I: How can you tell when things are going well in your writing?

 

L: Usually other people respond well to your writing, but you yourself know. For instance, if you’re rewriting a piece over and over again, and there’s a certain passage that makes you chuckle, or that amuses you, or that moves you, or that you simply feel good about, you can build on that.

 

I: And that kind of becomes part of your relationship with yourself.

 

L: Exactly. In writing workshops, sometimes people get into the, “Give it to me, sock it to me, I can take criticism,” but they also have to be willing to listen to praise, what they’re good at, because that’s very important to build on.

 

I: You mentioned that you can tell when things are going well by how other people are responding to your writing. In the introduction to The Art of the Personal Essay, you talk about the relationship between the writer, or the self that’s in the piece of writing, and the reader. At one point, you describe it as a contract, so what is that relationship like when things are going well?

 

L: There’s a real give and take—there’s dynamism. It’s not just a question of getting the reader to like you. Sometimes you can get the reader to question you or dislike you, and the writing is just as good. What you really want to do is to keep the reader stimulated. And one of the ways you do that is by internalizing the reader, so that you’re not just writing, but there’s a reader inside of you who’s saying, “Yes, okay, get on with it,” or, “You made that point already.” So when you begin to internalize the reader, then you can tweak the reader sometimes, or show that you’re aware that the reader is out there, and that becomes another kind of friendship. I do think that the personal essay is a very conversational form, so there’s more explicit contact between the writer and reader.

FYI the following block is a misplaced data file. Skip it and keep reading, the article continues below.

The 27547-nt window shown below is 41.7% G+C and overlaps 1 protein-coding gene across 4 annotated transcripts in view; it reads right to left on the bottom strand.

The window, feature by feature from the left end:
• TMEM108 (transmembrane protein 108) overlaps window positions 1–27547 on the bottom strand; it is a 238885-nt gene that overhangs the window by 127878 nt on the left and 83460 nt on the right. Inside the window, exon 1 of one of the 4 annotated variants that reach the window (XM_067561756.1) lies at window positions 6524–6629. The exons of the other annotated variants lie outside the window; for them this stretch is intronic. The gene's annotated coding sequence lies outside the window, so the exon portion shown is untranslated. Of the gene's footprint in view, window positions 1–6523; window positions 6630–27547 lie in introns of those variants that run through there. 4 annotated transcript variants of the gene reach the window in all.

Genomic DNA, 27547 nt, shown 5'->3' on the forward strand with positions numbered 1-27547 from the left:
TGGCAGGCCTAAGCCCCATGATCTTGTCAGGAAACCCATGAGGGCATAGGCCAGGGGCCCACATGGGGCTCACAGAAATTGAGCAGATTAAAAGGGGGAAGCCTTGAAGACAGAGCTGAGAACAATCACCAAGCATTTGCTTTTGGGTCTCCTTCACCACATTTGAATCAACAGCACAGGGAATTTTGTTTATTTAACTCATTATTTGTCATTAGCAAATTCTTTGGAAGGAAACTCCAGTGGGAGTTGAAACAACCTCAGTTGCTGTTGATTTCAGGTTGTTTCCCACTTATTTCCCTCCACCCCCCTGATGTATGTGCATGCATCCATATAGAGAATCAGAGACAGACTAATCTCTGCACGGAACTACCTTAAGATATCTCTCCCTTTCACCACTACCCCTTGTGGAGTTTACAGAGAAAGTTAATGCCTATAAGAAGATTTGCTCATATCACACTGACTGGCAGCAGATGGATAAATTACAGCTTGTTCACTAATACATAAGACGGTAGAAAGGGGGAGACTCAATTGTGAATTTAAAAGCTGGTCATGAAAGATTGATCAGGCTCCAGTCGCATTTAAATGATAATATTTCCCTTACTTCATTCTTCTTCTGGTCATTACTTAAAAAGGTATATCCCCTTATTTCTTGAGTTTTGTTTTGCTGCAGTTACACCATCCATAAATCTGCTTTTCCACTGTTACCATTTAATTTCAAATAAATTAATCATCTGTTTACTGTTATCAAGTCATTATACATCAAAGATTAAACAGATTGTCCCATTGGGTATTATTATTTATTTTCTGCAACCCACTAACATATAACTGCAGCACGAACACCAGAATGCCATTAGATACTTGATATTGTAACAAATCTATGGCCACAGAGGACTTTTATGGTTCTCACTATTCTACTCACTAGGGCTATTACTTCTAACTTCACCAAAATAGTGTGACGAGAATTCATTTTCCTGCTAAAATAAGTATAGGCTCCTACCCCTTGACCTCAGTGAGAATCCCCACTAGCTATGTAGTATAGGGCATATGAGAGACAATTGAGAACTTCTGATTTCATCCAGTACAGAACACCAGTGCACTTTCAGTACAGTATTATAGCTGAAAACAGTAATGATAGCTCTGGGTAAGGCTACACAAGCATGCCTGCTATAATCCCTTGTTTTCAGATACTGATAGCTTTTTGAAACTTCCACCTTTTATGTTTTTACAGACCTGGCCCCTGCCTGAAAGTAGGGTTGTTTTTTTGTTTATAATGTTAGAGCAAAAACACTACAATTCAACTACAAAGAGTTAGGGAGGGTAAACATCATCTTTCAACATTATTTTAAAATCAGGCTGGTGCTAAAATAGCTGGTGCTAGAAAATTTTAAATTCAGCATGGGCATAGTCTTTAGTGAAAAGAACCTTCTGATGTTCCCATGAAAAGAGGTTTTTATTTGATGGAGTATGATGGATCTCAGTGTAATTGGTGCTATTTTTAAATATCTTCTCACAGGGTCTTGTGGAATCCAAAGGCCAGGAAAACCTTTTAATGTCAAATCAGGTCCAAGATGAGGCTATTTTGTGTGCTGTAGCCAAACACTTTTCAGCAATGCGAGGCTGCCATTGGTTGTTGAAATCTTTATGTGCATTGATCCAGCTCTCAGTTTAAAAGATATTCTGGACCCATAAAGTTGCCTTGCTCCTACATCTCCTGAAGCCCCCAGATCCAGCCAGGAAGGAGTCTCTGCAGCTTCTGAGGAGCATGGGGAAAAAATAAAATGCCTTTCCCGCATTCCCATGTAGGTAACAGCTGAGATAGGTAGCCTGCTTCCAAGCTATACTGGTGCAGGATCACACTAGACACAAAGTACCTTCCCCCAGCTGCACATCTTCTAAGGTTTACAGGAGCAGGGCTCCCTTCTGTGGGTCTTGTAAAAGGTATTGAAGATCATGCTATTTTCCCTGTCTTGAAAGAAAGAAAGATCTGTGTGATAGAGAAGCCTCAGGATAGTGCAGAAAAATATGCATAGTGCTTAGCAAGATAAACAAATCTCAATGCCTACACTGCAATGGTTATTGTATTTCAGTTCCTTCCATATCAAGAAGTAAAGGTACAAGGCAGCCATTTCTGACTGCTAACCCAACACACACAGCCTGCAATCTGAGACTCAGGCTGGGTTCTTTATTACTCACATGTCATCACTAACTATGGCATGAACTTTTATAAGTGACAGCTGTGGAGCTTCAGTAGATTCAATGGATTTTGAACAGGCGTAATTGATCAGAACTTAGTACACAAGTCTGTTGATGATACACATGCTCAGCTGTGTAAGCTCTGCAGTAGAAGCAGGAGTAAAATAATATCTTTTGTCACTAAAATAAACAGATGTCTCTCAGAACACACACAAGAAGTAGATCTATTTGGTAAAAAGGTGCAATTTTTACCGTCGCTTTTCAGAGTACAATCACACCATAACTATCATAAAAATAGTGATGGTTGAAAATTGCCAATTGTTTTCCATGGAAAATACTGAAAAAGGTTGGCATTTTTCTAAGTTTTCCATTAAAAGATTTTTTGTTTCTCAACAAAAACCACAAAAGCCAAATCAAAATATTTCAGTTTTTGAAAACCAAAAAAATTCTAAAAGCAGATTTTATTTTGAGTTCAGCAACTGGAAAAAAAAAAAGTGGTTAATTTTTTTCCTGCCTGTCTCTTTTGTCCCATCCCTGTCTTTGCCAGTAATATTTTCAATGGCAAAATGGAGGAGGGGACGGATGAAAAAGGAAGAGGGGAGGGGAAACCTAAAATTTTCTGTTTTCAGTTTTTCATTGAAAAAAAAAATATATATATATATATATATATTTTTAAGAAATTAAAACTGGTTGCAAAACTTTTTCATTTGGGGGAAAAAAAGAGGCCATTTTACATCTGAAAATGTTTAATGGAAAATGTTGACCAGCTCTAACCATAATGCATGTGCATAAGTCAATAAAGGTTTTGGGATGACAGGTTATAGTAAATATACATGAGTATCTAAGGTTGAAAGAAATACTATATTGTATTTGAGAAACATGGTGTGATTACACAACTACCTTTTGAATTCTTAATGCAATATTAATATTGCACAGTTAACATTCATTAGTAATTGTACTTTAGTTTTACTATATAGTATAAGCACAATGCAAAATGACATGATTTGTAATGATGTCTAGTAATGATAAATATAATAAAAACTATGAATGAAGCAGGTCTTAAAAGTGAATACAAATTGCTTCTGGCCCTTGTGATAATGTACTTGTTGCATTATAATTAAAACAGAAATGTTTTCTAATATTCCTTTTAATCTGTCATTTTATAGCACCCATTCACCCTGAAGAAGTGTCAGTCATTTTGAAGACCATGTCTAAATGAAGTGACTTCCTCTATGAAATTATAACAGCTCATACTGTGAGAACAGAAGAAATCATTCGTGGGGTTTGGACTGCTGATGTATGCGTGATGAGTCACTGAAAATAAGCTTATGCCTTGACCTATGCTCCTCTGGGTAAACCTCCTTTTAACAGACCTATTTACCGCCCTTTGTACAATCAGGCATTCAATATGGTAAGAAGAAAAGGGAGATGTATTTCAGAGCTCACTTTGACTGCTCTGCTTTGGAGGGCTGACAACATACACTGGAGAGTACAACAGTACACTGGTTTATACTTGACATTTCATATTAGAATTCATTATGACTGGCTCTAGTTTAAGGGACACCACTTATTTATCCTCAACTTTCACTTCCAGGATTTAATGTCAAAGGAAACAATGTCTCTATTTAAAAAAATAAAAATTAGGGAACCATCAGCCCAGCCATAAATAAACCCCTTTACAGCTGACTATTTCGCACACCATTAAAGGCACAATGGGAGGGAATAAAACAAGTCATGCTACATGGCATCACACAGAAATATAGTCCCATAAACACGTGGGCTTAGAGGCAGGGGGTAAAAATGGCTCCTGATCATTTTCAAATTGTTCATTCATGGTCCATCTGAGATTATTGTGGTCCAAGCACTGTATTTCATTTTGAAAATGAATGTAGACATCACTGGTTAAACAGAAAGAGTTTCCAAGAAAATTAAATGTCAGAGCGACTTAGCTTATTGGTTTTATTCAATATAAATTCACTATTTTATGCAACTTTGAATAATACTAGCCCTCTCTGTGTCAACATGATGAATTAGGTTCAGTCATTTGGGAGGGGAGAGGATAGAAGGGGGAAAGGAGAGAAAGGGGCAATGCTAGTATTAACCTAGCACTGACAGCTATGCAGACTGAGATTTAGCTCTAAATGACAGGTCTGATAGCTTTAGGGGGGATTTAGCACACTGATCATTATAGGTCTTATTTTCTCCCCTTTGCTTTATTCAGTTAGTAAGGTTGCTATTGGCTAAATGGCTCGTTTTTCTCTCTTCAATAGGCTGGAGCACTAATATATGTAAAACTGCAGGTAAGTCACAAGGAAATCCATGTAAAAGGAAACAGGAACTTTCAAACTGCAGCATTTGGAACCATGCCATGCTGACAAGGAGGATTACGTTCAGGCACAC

I: Shifting gears a little bit, I wanted to talk about some of the things that you wrote about being with students. There are these moments of closeness that you describe with certain students, like with the photograph poem. What do these moments and relationships do for the student?

 

L: Well, these moments and relationships, as with any instance of love or caring, are enriching. I do think that a lot of teaching occurs between the lines, or as an undercurrent, and it’s a feeling undercurrent, and it’s a sense of protectiveness and being understood. The student feels understood. I know for me, when I was growing up, there would occasionally be encounters with strangers who didn’t talk down to me as a child, but seemed to take me seriously as an individual, and they contributed to a sense of wholeness. Whenever you encounter somebody who pays you that respect, who takes you seriously, it really helps to crystalize your own sense of self. To put it simply, love, concern, engagement, or interest are some of the ways that you teach. And that can happen in the classroom, or it can happen one-on-one, and it’s as important for the teacher as it is for the student to get that kind of emotional current going.

 

I: What does that relationship or those moments do for the teacher?